The image of the Virgin Mary is set in the grotto at St. Peter’s Colony. The shrine is celebrating its centennial year. Photo by Alan Hustak

St. Peter’s Colony pilgrimage marks centennial

By  Alan Hustak, Catholic Register Special
  • July 29, 2017

REGINA, SASK. – As preparations during the First World War for an allied offensive against the German Empire were underway in Europe during the summer of 1917, residents of Regina were convinced that German-speaking immigrants in nearby St. Peter’s Colony were preparing to attack the Prairie city.

Their fears were grounded in the fevered pace of construction taking place on the banks of Many Bones Creek near Kronau, a mere 25 km away. Rocks were being split, concrete was being laid and there was widespread suspicion that a platform was being built to house a super heavy howitzer Big Bertha cannon.

Archbishop Olivier Mathieu put the panic to rest. He assured residents that what the German colonists were building on the outskirts of Regina was not a military installation but a shrine to Our Lady of Lourdes.

When Mathieu consecrated the grotto on Aug. 15, 1917, 5,000 people made the pilgrimage. It has become a tradition ever since. This year, Archbishop Daniel Bolen will lead the centennial pilgrimage on Aug. 12-13.

“In our day and age, when in many ways we are distanced from our roots and our faith sometimes seems as though it stands on shaky ground, it is more important than ever to uphold the tradition of going on a pilgrimage,” says Bolen, whose maternal grandmother came from St. Peter’s Colony.

“In Little Gidding, the last of T.S. Eliot’s four quartets, he writes, ‘you are not here to verify, instruct yourself or inform curiosity, or carry report. You are here to kneel where prayer has been valid.’ This is what we do when we go on pilgrimage. We go to places where God has spoken to our ancestors and promises to speak to us too — places where prayer has been valid.”

St. Peter’s Colony began in 1886 when German-speaking Russians from Rastadt on the Black Sea came to Canada to avoid conscription into the Russian army. Other Germans followed and by 1900 there were three colonies within close proximity — St. Peter’s, St. Joseph’s and St. Mary’s.

The shrine at St. Peter’s was built by Fr. Henry Metzger, who became the area’s first parish priest in 1915. Not only did he speak five languages, but he was an accomplished artist best known for his portraits of Indigenous people. His unsigned paintings of religious themes decorate a number of churches in rural Saskatchewan. Before entering the priesthood Metzger studied art in Paris, Rome and visited Jerusalem.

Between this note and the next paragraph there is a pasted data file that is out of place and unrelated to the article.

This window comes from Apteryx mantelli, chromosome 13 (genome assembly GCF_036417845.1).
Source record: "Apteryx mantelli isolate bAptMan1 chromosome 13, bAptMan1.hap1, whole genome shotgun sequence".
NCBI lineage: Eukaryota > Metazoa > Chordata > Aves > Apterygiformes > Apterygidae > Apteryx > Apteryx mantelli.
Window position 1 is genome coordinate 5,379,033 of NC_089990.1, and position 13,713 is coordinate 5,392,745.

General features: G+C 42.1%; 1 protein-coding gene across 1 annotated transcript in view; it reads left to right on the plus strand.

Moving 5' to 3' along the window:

During the first summer of the Great War, Metzger led a procession to the site where he led parishioners in prayers for an end to hostilities and began the devotion to Our Lady of Lourdes. Because of the war, it took another two years before enough money could be raised to build the shrine.

The bronze statue of the Virgin Mary was cast by Daprato-Rigali in Chicago, which had been around since 1860. The plaster image of St. Bernadette Soubirous, who had the visions of Mary at Lourdes in 1858, was made by Carli in Montreal, at the time the largest producers of religious statuary in Canada.

The number of pilgrims to the shine declined during the 1970s, but in recent years the annual pilgrimage has again attracted the faithful in the thousands.

“When I was a child I remember being taken by my parents to the grotto, but religion went out of my life for awhile,” says photographer Gordon Domm, who has helped convert the old school house next to the church into a temporary exhibition space chronicling the history of the shrine. “I’ve spent the last 12 years working on the story.”

The church and grotto were listed as a Canadian historic site in 2007.

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